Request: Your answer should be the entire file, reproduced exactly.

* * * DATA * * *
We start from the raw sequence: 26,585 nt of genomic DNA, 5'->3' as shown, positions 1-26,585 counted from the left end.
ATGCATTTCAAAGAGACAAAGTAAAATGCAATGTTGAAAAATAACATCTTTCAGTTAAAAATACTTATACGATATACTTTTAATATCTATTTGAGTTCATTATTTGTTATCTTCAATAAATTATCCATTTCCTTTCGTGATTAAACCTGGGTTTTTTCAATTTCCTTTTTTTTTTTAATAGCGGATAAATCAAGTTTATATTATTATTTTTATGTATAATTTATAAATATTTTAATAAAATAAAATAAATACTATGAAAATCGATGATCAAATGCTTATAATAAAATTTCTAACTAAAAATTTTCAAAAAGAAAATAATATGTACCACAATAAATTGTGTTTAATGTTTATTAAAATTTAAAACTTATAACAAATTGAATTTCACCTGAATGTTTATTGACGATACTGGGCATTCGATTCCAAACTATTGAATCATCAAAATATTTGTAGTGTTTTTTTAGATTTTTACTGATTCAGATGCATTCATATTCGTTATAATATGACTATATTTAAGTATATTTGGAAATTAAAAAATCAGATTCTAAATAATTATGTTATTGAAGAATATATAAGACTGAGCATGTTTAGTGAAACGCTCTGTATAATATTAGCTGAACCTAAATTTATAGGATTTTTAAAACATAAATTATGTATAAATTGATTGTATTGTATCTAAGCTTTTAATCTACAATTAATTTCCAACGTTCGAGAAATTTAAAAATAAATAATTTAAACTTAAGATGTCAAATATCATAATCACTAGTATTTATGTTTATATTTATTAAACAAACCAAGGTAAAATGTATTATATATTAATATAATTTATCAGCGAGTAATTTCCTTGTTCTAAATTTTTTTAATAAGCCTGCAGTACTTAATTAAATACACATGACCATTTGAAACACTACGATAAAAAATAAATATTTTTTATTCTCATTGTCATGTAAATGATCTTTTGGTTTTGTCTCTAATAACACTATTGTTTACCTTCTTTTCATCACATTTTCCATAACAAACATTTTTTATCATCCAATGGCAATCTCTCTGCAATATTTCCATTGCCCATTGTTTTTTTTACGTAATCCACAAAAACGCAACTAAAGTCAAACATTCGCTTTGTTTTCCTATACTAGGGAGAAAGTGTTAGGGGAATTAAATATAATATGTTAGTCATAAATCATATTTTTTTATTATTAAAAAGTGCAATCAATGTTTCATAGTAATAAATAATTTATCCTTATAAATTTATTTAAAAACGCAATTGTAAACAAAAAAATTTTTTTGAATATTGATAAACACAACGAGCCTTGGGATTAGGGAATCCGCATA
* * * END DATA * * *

We start from the raw sequence: 26,585 nt of genomic DNA, 5'->3' as shown, positions 1-26,585 counted from the left end.
ATGCATTTCAAAGAGACAAAGTAAAATGCAATGTTGAAAAATAACATCTTTCAGTTAAAAATACTTATACGATATACTTTTAATATCTATTTGAGTTCATTATTTGTTATCTTCAATAAATTATCCATTTCCTTTCGTGATTAAACCTGGGTTTTTTCAATTTCCTTTTTTTTTTTAATAGCGGATAAATCAAGTTTATATTATTATTTTTATGTATAATTTATAAATATTTTAATAAAATAAAATAAATACTATGAAAATCGATGATCAAATGCTTATAATAAAATTTCTAACTAAAAATTTTCAAAAAGAAAATAATATGTACCACAATAAATTGTGTTTAATGTTTATTAAAATTTAAAACTTATAACAAATTGAATTTCACCTGAATGTTTATTGACGATACTGGGCATTCGATTCCAAACTATTGAATCATCAAAATATTTGTAGTGTTTTTTTAGATTTTTACTGATTCAGATGCATTCATATTCGTTATAATATGACTATATTTAAGTATATTTGGAAATTAAAAAATCAGATTCTAAATAATTATGTTATTGAAGAATATATAAGACTGAGCATGTTTAGTGAAACGCTCTGTATAATATTAGCTGAACCTAAATTTATAGGATTTTTAAAACATAAATTATGTATAAATTGATTGTATTGTATCTAAGCTTTTAATCTACAATTAATTTCCAACGTTCGAGAAATTTAAAAATAAATAATTTAAACTTAAGATGTCAAATATCATAATCACTAGTATTTATGTTTATATTTATTAAACAAACCAAGGTAAAATGTATTATATATTAATATAATTTATCAGCGAGTAATTTCCTTGTTCTAAATTTTTTTAATAAGCCTGCAGTACTTAATTAAATACACATGACCATTTGAAACACTACGATAAAAAATAAATATTTTTTATTCTCATTGTCATGTAAATGATCTTTTGGTTTTGTCTCTAATAACACTATTGTTTACCTTCTTTTCATCACATTTTCCATAACAAACATTTTTTATCATCCAATGGCAATCTCTCTGCAATATTTCCATTGCCCATTGTTTTTTTTACGTAATCCACAAAAACGCAACTAAAGTCAAACATTCGCTTTGTTTTCCTATACTAGGGAGAAAGTGTTAGGGGAATTAAATATAATATGTTAGTCATAAATCATATTTTTTTATTATTAAAAAGTGCAATCAATGTTTCATAGTAATAAATAATTTATCCTTATAAATTTATTTAAAAACGCAATTGTAAACAAAAAAATTTTTTTGAATATTGATAAACACAACGAGCCTTGGGATTAGGGAATCCGCATA